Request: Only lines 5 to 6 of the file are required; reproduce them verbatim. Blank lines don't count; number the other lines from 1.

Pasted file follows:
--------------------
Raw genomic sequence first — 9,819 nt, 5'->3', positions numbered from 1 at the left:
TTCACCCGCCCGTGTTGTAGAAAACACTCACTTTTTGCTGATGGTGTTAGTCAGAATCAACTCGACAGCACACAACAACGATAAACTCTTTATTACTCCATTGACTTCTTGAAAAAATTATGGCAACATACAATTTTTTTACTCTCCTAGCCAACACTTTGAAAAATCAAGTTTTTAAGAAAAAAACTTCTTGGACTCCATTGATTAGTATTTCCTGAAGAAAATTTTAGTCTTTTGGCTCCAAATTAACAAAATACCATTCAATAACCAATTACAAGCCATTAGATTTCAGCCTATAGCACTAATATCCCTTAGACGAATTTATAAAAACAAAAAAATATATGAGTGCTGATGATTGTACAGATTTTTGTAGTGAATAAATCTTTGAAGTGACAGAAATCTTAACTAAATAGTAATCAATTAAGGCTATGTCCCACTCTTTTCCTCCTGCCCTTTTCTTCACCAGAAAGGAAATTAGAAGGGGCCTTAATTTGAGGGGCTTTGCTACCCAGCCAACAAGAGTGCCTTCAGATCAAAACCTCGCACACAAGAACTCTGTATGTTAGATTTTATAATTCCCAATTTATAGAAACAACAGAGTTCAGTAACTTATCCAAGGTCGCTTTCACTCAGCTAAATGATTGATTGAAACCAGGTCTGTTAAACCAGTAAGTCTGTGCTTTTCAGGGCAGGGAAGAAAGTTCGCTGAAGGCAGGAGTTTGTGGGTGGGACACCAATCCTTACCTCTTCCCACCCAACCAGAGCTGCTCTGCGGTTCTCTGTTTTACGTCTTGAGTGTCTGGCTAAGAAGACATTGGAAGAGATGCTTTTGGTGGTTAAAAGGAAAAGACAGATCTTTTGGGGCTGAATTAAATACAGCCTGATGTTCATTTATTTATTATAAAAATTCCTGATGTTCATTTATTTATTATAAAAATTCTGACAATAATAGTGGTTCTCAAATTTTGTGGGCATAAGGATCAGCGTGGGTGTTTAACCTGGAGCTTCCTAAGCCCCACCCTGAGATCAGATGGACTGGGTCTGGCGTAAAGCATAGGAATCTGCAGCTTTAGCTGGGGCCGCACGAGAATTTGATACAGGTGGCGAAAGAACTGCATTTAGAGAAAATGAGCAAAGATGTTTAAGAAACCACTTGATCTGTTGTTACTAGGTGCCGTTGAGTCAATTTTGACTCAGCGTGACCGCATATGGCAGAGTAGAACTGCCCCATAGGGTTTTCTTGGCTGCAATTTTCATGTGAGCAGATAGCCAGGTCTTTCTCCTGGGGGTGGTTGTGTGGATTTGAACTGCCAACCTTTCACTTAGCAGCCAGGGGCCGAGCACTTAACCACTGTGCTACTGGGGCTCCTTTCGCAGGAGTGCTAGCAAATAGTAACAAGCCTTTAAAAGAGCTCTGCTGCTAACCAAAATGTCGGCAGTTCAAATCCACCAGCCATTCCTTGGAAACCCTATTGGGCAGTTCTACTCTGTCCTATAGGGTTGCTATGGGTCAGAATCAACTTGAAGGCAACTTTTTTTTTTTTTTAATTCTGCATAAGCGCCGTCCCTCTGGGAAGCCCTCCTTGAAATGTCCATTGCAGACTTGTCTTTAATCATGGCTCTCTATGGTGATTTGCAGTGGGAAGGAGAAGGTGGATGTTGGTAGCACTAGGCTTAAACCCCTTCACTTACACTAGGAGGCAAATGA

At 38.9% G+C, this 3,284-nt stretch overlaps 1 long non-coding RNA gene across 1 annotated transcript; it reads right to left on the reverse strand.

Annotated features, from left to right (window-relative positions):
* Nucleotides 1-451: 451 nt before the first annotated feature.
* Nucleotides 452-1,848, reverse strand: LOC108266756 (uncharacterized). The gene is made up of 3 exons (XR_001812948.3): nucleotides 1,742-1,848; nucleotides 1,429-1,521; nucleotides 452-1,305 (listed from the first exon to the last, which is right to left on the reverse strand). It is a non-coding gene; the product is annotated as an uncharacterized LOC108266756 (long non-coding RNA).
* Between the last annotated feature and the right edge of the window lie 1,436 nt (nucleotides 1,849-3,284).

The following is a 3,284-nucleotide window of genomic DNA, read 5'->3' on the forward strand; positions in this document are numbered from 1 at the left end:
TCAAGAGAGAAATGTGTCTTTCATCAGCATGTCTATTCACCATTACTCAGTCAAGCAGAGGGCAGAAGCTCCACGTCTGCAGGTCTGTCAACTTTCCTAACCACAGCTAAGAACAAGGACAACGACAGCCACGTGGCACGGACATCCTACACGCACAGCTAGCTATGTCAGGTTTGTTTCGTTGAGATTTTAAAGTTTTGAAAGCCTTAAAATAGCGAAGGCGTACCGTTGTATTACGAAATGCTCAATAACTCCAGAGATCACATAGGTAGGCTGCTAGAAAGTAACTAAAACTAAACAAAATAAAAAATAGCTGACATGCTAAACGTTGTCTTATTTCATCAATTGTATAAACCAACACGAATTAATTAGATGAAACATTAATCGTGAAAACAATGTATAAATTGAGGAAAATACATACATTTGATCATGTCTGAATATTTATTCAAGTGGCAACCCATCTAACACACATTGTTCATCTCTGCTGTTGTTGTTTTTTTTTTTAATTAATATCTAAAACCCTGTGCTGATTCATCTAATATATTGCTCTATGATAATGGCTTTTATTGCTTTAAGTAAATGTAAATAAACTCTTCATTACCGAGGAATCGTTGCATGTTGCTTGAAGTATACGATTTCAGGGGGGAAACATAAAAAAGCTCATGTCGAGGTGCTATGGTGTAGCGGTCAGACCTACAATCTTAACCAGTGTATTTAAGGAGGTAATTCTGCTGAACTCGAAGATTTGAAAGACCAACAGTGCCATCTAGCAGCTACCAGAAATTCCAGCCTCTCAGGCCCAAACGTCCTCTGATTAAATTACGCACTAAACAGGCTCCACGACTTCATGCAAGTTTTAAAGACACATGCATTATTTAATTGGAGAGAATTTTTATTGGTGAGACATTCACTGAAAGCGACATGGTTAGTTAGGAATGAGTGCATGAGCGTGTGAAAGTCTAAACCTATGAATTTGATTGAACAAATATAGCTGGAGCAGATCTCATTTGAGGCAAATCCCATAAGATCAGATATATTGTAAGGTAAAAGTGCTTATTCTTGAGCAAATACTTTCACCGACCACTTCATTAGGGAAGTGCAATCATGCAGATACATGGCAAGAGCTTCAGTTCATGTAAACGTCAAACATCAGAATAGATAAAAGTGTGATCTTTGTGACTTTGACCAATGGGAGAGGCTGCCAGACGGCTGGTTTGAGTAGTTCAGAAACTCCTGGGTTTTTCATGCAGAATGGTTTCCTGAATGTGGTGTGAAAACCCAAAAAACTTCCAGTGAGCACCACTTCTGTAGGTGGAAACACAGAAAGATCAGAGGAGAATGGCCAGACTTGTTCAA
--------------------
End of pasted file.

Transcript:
* Nucleotides 1-451: 451 nt before the first annotated feature.
* Nucleotides 452-1,848, reverse strand: LOC108266756 (uncharacterized). The gene is made up of 3 exons (XR_001812948.3): nucleotides 1,742-1,848; nucleotides 1,429-1,521; nucleotides 452-1,305 (listed from the first exon to the last, which is right to left on the reverse strand). It is a non-coding gene; the product is annotated as an uncharacterized LOC108266756 (long non-coding RNA).